In the active literature on regulatory reinvention, many have pointed to the Habitat Conservation Plan (HCP) program of the Endangered Species Act (ESA) as a successful example of the potential for collaborative and experimentalist regulatory innovation. Yet, despite its frequent mention as a prototype for fostering public participation and adaptive decisionmaking, no thorough, systematic evaluation of the program as a form of regulatory innovation exists. By integrating data from recent scientific studies, interviews and surveys of agency officials, newspaper investigations, and even unpublished biological databases, this Article serves as the first cross-disciplinary, comprehensive assessment of this pioneering but ultimately defective program.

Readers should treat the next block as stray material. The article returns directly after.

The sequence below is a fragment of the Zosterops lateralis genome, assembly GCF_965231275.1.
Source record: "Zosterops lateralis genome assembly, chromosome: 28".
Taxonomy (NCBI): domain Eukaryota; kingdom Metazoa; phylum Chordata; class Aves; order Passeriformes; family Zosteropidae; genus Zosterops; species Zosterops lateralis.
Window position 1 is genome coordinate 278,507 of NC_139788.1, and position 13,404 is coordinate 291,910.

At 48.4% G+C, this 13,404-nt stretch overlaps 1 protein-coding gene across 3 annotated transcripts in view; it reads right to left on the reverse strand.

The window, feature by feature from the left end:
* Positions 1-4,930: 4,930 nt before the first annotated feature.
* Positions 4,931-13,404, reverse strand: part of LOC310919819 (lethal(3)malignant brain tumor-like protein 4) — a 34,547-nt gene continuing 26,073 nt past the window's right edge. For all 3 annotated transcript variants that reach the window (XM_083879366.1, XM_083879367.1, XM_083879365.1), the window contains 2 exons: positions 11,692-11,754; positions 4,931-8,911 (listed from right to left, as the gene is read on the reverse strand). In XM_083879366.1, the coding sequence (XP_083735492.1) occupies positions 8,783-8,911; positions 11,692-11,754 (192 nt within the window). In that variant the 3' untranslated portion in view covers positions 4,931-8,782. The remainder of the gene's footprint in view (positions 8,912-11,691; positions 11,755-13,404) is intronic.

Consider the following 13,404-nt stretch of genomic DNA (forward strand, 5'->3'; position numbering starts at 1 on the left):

The Article demonstrates that though a few HCPs have served as truly promising examples of the value of broad participation and adaptation in regulation, the HCP program as implemented largely allows for the proliferation of private, ill-considered agreements between agencies and developers that evade the ESA’s otherwise strict prohibitions. More fundamentally, the Article contends that the HCP regulatory experiment is failing because the agencies charged with administering it have never seriously treated it like an experiment. Regulatory programs must themselves be periodically and systematically monitored for agencies to learn from and adjust to regulatory mistakes and successes. As the legislative and executive branches yet again contemplate amending the ESA, the HCP program serves as a crucial lesson in regulatory design. Only by assiduously attending to the incentives of both agency personnel and applicants in order to cultivate meaningful participation and systematic regulatory adaptation can the HCP program—and indeed any regulatory program—ever evolve.

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